"What's required of the workforce is so different. It used to be you go to college, get a degree - there's a job waiting for you. You're good to go. And that's just not the case anymore," adds Turner.

"We've totally transformed traditional English classes to think more outside-the-box," notes Matsuda. "Some of the English teachers are bringing in both fiction and nonfiction reading to learn about food deserts, food insecurity, the homelessness issue. Then the kids start really thinking, 'Well, what can I do about that?' And finding their own passion."

He continues, "When you hear about these kids wanting to problem-solve in the community, when they write about that, when they create these projects, and they have the skills through the certificates to actually implement something, you can imagine the teachers are so excited when they see that in the kids."

Inspiration for a New Teacher

Lesliy Franco is a newly-hired English teacher at Magnolia, after being a student teacher in Turner's classroom.

She's seen the students' enthusiasm first-hand. "I feel like that motivation to go forth with the project management certificate and their projects came from that idea of giving back to the community.

"When we were explaining to them, 'We want something lasting. We don't want you to just clean up a courtyard here at Magnolia. What can you do for your community that can last long - that practices those project management skills?' When they were really thinking about that, that's when they really started to get motivated."

Franco says although it wasn't that long ago that she completed high school, she didn't experience this type of learning opportunity.

"There wasn't collaboration in the classroom. Communication skills weren't necessarily emphasized. It was read a core novel, write a five-page essay, and that was it. [At Magnolia] it's still an English classroom. We're giving them English skills that they're going to need in life - reading and writing, speaking, listening skills - but also giving them lifelong soft skills.

"That light bulb lit up where I was like, 'I don't need to just teach a core novel and have them write paragraphs. How can we read a core novel and have some project that ties with the novel and the community? How can I bring parents into the classroom to see what their students are doing within the classroom and for the community?'"

"It's definitely expanded my viewpoint of what it could potentially be if we really try to go outside and be innovative and different," says Franco.

It's Not Just the Students who are Learning

AUHSD is not limiting the learning opportunities to its students. The project management certificate course has recently been offered to district parents. So far, about 120 parents are participating.

Matsuda explains, "A lot of these kids' parents are day laborers at Home Depot. They're cleaning the motels near the [Disney] resort. This is a game changer.

"We're offering Google certificates to a small cohort of parents. Some of the kids who have graduated from high school and have certificates have been brought back as paid interns. Most of [the parents] do not have a high school diploma, and so their children are coming back to help tutor them in these courses."

Matsuda says the parents are taking their classes on Coursera to allow them the ability to study on their own time. "I think it's pretty flexible. But it's not easy, right? I think it takes the average adult seven to nine months to finish the whole sequence of the certificate."

He acknowledges, "It's a scary thing to go back and reacquaint yourself with what school looks like. Even the technology of understanding how to navigate the course. But it's exciting."

'So much talent in front of us'

Regarding the impact of the Google Career Certificates on its students - beyond high school, Matsuda says, "We are in the position to track the kids, at least locally, when they go to the University of California, Irvine, Cal State Fullerton, and community colleges.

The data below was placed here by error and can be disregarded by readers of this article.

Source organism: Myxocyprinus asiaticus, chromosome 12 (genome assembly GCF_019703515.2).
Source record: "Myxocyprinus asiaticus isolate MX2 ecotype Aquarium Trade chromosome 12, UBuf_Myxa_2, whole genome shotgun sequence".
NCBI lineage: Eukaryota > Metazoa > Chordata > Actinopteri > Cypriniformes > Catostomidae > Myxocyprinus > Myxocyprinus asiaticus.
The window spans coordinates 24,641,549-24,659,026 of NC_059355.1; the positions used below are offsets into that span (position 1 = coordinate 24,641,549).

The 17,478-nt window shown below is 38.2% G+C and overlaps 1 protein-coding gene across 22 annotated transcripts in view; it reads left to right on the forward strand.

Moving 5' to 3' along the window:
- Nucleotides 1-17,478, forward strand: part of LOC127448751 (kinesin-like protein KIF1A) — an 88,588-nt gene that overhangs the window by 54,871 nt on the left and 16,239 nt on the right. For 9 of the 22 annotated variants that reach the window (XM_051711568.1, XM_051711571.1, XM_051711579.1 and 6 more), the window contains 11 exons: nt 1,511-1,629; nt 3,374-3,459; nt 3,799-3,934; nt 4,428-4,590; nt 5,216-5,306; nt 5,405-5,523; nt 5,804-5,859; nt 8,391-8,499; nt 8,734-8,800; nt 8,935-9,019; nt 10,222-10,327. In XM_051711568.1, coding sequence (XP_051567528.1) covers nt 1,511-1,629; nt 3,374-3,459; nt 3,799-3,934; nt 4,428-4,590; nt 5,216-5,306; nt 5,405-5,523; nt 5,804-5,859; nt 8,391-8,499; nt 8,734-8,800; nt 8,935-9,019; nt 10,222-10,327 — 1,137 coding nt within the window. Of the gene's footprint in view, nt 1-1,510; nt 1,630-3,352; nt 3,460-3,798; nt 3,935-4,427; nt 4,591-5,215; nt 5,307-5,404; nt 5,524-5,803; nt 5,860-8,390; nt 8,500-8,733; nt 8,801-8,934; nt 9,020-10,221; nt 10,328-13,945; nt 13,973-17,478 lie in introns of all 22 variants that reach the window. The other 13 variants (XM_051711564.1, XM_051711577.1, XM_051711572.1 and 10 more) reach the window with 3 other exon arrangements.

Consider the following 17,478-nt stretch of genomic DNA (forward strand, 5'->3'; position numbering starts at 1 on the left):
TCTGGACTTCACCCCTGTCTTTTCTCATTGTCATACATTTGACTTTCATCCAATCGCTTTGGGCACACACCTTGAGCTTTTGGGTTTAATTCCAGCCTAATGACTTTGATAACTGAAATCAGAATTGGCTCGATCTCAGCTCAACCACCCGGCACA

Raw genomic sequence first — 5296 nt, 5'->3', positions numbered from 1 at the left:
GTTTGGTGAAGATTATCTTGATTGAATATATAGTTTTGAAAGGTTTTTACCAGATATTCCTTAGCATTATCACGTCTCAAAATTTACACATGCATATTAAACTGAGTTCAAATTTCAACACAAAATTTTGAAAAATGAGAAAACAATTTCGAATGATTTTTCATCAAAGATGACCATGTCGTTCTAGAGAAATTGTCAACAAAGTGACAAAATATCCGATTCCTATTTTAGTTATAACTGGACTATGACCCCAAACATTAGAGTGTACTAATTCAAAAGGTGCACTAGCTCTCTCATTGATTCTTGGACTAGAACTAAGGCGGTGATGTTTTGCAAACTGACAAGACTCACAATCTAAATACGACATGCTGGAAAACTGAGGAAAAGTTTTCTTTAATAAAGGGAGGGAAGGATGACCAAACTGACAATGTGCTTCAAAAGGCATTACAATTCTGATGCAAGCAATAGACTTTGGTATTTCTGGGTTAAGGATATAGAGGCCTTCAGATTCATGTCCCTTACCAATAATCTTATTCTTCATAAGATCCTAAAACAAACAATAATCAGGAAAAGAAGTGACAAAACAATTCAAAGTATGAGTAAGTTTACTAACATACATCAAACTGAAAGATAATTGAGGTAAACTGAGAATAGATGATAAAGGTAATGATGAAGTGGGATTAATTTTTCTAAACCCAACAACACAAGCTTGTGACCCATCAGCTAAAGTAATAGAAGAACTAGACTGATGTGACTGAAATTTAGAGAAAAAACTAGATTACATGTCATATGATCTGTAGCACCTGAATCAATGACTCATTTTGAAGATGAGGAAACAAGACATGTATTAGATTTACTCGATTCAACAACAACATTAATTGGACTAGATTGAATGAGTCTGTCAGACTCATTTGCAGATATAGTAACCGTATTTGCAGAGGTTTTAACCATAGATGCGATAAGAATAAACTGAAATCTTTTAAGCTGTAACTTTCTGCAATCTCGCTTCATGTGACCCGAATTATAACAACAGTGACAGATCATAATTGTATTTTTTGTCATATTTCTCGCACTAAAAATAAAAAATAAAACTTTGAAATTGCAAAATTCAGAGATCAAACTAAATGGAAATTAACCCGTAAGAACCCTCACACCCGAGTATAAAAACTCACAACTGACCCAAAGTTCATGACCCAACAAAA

"Our students are better in terms of GPA and retention rates at the University of California than demography would predict. I'm talking about far better. We haven't quite connected it to the certificates, but I think we have enough now where we probably could do a study around that."

"What's in it for the teachers and for the community?" asks Matsuda. "It's the future. I think these students may not have seen themselves as leaders, or having a voice, or a stake in the system. Many of these kids, prior to this exposure, were not the kids that you would think of. They're not the kids scoring with high AP pass rates or high test scores. These are the kids that were marginal.

"That's where the teachers are truly amazed that there's so much talent in front of us that we have not tapped into."

Regarding that talent, Grow with Google's Magliaro says, "Employers are looking for students to be able to get their hands dirty and think about acquiring those types of skills. We partner with a consortium of over 150 employer partners who are thinking about these types of alternate experiences that could qualify someone or should indicate that someone is prepared for openings."

He adds, "One of the things that we've done with the certificates is we've worked with the American Council on Education to have them recommended for up to 15 college credits. It really is starting to tackle that multiple pathway opportunity for students."

Magliaro spotlights the AUHSD, "Anaheim [was]...our first really scaled K-12 partner. They've really gotten innovative on how they're equipping students. [AUHSD is] definitely a model that we point to when we're working with new school districts."

Turner says it's crucial that students leave high school with skills that make them employable. "Our superintendent will say that is the barometer of social justice - that if kids from communities like ours are able to exit high school and compete for good jobs, then we've achieved something. It's the whole game. It's why we're here."

He continues, "I became an English teacher 35 years ago to have an impact on students' lives similar to the one that my English teacher had on me. He opened the door possibility for me."

Turner shares, "I was not destined for college. I don't have anybody else in my family tree that's graduated from college. I was the first guy to do that, and I did that thanks to an English teacher I came across.

"That's been my motivation since day one as a teacher. And you can only stay true to that motivation if you're willing to take a look at the landscape into which these kids are emerging and adjust your teaching practices so that you're preparing them for that very landscape."


Laura Aka wrote this article for WorkingNation.